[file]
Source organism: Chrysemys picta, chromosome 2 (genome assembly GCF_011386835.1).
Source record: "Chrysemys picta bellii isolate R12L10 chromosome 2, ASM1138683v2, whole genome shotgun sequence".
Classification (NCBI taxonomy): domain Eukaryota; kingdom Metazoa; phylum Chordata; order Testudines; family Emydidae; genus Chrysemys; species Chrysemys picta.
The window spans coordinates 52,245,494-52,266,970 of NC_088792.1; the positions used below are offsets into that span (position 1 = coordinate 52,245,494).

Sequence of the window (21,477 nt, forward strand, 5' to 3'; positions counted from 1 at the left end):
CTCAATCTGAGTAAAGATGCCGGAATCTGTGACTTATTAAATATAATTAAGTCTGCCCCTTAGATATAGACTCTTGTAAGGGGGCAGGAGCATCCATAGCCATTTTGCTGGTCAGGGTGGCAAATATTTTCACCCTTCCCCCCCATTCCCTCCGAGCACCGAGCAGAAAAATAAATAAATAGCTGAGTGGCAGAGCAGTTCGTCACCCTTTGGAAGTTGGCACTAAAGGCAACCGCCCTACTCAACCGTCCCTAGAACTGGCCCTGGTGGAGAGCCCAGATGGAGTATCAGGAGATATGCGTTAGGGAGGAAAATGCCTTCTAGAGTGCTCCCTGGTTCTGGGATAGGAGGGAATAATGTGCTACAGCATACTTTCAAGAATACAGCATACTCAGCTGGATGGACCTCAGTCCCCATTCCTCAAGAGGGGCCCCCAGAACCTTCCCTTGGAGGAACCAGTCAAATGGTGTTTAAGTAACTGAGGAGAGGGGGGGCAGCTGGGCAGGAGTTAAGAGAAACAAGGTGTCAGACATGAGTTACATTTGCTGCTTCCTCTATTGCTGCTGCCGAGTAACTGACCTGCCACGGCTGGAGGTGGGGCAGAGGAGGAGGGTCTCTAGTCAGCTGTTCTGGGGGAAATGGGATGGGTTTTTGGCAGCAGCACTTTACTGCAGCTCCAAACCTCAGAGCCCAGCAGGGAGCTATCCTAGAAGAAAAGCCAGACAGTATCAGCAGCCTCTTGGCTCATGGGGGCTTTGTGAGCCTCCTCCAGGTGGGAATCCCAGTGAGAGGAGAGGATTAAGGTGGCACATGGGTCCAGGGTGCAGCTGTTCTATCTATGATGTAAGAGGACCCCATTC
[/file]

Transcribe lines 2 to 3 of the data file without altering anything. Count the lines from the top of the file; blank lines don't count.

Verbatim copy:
Source record: "Chrysemys picta bellii isolate R12L10 chromosome 2, ASM1138683v2, whole genome shotgun sequence".
Classification (NCBI taxonomy): domain Eukaryota; kingdom Metazoa; phylum Chordata; order Testudines; family Emydidae; genus Chrysemys; species Chrysemys picta.